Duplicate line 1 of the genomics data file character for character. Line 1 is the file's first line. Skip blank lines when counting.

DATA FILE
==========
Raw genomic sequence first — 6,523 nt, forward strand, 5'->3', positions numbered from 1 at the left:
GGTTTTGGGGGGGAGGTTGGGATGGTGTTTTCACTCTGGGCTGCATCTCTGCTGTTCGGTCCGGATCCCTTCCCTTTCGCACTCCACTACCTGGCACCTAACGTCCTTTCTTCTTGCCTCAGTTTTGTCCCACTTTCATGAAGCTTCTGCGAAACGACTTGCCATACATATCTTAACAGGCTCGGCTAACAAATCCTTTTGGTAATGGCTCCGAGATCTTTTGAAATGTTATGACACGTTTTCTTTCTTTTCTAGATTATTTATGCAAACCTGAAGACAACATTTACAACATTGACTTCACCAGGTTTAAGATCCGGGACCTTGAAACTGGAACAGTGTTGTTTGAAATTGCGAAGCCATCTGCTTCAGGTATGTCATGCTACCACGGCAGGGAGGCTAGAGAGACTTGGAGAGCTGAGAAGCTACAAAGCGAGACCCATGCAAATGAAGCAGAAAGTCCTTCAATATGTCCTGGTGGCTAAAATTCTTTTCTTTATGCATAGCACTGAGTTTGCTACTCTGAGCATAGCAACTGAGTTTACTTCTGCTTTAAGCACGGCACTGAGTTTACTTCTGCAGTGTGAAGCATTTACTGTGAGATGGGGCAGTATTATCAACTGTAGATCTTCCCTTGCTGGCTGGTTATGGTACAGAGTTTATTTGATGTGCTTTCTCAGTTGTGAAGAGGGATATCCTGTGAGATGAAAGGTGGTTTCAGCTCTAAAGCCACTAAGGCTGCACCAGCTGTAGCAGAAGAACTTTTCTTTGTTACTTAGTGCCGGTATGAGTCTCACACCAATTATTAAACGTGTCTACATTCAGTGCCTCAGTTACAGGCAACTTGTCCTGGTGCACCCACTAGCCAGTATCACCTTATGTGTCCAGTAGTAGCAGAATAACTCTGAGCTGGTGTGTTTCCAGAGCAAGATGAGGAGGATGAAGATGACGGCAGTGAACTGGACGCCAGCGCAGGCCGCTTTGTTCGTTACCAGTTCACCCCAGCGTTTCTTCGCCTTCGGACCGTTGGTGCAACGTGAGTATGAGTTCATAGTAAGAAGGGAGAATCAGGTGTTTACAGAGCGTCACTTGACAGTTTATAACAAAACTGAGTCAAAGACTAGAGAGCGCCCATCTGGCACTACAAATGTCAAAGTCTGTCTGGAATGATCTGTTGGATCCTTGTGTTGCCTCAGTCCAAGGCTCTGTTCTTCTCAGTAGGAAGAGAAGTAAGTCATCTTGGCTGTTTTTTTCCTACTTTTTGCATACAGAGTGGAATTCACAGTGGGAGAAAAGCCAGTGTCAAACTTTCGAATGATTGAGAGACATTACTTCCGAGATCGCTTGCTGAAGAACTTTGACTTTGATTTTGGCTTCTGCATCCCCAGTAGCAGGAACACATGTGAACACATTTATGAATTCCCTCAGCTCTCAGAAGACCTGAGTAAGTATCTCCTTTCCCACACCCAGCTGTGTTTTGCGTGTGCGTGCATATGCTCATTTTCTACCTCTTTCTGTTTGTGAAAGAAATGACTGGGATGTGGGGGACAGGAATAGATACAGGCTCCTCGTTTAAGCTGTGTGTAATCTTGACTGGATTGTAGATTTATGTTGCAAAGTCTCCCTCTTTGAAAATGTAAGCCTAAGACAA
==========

Raw genomic sequence first — 6,523 nt, forward strand, 5'->3', positions numbered from 1 at the left: